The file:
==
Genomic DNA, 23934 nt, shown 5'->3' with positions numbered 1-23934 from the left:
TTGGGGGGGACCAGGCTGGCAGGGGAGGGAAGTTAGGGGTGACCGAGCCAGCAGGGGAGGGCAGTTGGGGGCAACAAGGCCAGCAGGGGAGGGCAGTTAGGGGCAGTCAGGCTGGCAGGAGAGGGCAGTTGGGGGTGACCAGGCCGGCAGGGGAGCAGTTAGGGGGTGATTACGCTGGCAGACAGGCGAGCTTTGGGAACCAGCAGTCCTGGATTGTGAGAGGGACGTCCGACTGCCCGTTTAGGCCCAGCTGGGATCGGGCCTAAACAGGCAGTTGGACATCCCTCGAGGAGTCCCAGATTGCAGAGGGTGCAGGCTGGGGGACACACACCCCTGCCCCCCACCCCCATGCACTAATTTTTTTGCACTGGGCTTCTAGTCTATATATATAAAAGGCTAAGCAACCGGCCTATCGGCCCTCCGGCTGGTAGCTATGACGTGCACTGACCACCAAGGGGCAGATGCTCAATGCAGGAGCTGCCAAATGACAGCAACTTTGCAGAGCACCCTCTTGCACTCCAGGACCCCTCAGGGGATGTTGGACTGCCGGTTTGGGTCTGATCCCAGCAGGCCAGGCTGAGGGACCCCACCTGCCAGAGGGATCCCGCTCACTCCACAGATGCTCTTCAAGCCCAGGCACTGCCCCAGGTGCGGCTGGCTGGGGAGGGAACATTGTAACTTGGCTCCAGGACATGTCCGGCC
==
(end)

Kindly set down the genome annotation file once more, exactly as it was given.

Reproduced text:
Genomic DNA, 23934 nt, shown 5'->3' with positions numbered 1-23934 from the left:
TTGGGGGGGACCAGGCTGGCAGGGGAGGGAAGTTAGGGGTGACCGAGCCAGCAGGGGAGGGCAGTTGGGGGCAACAAGGCCAGCAGGGGAGGGCAGTTAGGGGCAGTCAGGCTGGCAGGAGAGGGCAGTTGGGGGTGACCAGGCCGGCAGGGGAGCAGTTAGGGGGTGATTACGCTGGCAGACAGGCGAGCTTTGGGAACCAGCAGTCCTGGATTGTGAGAGGGACGTCCGACTGCCCGTTTAGGCCCAGCTGGGATCGGGCCTAAACAGGCAGTTGGACATCCCTCGAGGAGTCCCAGATTGCAGAGGGTGCAGGCTGGGGGACACACACCCCTGCCCCCCACCCCCATGCACTAATTTTTTTGCACTGGGCTTCTAGTCTATATATATAAAAGGCTAAGCAACCGGCCTATCGGCCCTCCGGCTGGTAGCTATGACGTGCACTGACCACCAAGGGGCAGATGCTCAATGCAGGAGCTGCCAAATGACAGCAACTTTGCAGAGCACCCTCTTGCACTCCAGGACCCCTCAGGGGATGTTGGACTGCCGGTTTGGGTCTGATCCCAGCAGGCCAGGCTGAGGGACCCCACCTGCCAGAGGGATCCCGCTCACTCCACAGATGCTCTTCAAGCCCAGGCACTGCCCCAGGTGCGGCTGGCTGGGGAGGGAACATTGTAACTTGGCTCCAGGACATGTCCGGCC